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ATD Blog

Cultivating Virtual Leadership in Telework

RB
Wednesday, September 29, 2021
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Whether remote work is a boon or a bust for businesses is one of the most relevant organizational debates today. The COVID-19 pandemic made telework common across numerous industries. The Pew Research Center estimates that 20 percent of working adults in nonessential jobs worked from home before the pandemic; now, 71 percent of nonessential employees work from home. However, as vaccination rates increase and more industries return to normal operations (at least for the time being), businesses such as Bank of America, Uber, and Apple have asked their employees to return to the office.

Supporters of this move claim that working in an office promotes productivity, encourages socialization, and helps management more effectively lead employees. Good leadership is often associated with face-to-face interaction. Strong leaders work closely with their employees, sometimes assuming that without continual supervision employees may become less productive. This is an issue of trust—if managers can’t supervise their employees, how can they trust them to complete the objectives of their jobs?

But many workers see telework in another light. Pew Research Center data also notes that 54 percent of nonessential workers would like to continue working from home after the pandemic. Workers’ exposure to telework has laid bare many of the pitfalls of working in an office, including long commutes, expensive real-estate prices in the cities where large companies like Apple build their campuses, the added costs of childcare, and the distractions and time-drains that office work entails. Harvard Business Review recently published results from a study that show some workers are more productive working from home—largely because they can manage their own time and cut out disturbances.

Post-pandemic, a new generation of workers may feel entitled to work from home because they know they can reliably accomplish their job responsibilities using the internet and teleconferencing software like Zoom. For companies that insist employees return to the office, this may mean an increase in resignations from employees who are confident they can find remote work elsewhere. Giving employees the option of remote or hybrid work may be essential to retaining talent, but what does this mean for leadership? Is it possible to lead a successful team over Zoom?

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Considering the successes some workers have had working from home and the likelihood that remote work will continue to be commonplace even after the pandemic, cultivating remote leadership should be a priority for businesses. According to a recent article in Harvard Business Review, the biggest obstacles managers face when leading remote teams are trust and lack of confidence. Many managers struggle to trust their employees from a distance, and they also struggle to see themselves as effective leaders when their leadership is mediated over a screen. This may be because some prevailing models of leadership, such as authoritarian leadership, teach managers to assume that employees need intensive guidance and supervision to complete tasks.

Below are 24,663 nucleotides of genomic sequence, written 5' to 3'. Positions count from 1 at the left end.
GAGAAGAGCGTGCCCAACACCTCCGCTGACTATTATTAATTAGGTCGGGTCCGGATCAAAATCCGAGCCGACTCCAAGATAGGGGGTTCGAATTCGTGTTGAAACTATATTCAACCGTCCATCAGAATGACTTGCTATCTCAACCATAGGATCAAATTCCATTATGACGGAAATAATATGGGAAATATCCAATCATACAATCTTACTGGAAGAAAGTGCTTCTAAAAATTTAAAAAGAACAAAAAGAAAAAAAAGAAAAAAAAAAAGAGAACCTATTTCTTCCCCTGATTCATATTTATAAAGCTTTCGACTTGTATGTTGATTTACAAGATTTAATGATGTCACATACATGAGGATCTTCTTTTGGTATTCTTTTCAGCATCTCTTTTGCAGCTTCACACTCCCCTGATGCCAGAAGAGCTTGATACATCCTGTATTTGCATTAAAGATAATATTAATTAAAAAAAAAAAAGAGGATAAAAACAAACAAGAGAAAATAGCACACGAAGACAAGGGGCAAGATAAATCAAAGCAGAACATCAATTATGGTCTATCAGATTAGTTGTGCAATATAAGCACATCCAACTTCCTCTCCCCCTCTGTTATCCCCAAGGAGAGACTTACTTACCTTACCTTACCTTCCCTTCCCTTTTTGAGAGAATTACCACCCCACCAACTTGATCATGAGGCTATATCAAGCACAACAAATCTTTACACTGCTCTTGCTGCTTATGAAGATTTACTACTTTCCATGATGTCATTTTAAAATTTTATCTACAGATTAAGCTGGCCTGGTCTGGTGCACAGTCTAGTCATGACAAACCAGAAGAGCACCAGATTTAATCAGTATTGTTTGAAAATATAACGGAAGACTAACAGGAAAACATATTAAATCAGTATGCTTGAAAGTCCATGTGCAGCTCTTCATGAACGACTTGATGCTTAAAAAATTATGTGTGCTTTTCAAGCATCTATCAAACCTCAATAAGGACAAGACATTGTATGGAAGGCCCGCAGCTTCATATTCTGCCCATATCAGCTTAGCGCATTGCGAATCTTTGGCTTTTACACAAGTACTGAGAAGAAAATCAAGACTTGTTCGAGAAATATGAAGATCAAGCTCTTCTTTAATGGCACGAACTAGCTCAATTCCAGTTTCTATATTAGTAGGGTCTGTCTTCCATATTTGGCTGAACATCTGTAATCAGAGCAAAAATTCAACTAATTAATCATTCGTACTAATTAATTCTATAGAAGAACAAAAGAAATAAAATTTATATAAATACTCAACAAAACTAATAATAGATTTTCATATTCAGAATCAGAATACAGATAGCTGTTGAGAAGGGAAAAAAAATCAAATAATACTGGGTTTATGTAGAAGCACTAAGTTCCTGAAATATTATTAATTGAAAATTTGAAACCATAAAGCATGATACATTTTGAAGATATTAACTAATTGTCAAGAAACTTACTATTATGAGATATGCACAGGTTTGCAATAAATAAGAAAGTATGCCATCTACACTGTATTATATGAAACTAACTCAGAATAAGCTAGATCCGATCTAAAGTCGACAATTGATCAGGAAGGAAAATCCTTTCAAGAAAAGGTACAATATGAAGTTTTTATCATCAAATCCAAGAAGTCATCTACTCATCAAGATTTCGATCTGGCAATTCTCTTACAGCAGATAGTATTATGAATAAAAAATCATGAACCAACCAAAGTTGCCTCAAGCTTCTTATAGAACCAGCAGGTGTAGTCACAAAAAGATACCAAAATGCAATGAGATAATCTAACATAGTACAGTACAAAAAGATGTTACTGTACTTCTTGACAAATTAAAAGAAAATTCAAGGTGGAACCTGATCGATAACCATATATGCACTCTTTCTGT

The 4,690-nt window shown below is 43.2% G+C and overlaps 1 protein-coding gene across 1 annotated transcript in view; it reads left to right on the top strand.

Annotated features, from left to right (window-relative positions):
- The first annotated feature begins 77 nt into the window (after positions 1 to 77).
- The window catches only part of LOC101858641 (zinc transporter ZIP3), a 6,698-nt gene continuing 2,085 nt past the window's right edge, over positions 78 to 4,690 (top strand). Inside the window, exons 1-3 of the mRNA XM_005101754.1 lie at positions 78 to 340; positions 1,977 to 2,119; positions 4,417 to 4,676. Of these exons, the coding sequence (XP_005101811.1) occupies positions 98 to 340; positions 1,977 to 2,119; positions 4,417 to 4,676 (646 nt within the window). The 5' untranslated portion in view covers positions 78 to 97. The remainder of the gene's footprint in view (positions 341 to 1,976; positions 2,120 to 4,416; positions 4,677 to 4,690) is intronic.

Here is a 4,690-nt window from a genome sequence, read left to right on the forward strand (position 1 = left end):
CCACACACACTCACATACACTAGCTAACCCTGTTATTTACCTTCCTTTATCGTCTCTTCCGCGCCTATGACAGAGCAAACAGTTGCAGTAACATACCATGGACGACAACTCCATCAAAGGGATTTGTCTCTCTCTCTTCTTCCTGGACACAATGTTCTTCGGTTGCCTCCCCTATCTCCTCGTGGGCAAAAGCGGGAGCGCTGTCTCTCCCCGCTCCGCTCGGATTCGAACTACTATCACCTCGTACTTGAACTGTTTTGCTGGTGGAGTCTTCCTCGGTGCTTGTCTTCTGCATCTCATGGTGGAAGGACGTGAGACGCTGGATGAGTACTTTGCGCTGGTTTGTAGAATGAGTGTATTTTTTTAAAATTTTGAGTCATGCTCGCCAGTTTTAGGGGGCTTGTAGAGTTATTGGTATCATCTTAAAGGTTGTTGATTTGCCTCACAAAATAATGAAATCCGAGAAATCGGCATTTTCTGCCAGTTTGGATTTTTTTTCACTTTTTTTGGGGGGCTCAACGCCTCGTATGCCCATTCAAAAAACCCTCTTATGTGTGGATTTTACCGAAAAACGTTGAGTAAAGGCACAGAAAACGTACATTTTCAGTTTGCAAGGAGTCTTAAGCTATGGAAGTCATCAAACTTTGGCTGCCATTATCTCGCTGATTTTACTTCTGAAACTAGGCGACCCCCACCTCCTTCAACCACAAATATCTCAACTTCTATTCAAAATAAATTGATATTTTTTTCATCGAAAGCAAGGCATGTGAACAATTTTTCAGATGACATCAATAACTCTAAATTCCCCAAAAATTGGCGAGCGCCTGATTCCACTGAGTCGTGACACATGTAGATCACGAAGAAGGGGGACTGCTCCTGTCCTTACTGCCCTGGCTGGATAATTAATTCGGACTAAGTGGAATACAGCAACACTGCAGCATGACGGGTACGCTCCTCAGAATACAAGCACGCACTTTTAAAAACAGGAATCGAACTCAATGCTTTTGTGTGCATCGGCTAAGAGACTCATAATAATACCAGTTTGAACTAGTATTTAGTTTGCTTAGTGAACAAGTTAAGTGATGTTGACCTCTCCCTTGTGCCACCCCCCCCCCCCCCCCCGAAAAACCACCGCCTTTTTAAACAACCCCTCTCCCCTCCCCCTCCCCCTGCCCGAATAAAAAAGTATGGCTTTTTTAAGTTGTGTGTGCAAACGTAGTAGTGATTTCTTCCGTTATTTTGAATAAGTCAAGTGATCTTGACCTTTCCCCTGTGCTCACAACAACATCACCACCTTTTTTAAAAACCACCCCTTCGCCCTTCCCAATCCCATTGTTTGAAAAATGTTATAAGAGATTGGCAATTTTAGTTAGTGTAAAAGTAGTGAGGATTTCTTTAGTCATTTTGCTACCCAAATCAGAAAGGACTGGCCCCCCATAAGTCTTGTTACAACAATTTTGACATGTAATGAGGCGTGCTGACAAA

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However, there is another style of leadership that may be better suited for remote work. Situational leadership, which stresses adjusting one’s management style to adapt to different contexts, teaches managers to be flexible and responsive in their management styles. Situational leadership also assumes employees can successfully navigate change and emphasizes trust as an essential component of the relationship between a manager and employee. Without trust, adapting to change is nearly impossible.

Curtis Rose, who has years of experience leading large international remote teams and teaches a class on leadership in Purdue University’s online communication master’s program, is an advocate for remote leadership. Rose notes, “Research shows that good leaders who are good communicators can effectively lead remote teams, and that remote teams can be more productive than in-office teams. Instead of forcing workers back to the office, leaders who do not trust remote teams to perform their jobs effectively should focus on honing their own leadership skills and abilities.”

Remote work is here to stay, and as a new generation of workers come to embrace telework, managers need to adapt their management styles to meet employees where they are. Trust, more than anything, will be essential to building successful teams now and in the future.

RB
About the Author

Rachel (RM) Barton is a technical content writer for Purdue Online. She graduated with her BA in Literature from Roanoke College in 2016, and earned her MA in Communication Studies from Purdue University in 2020.

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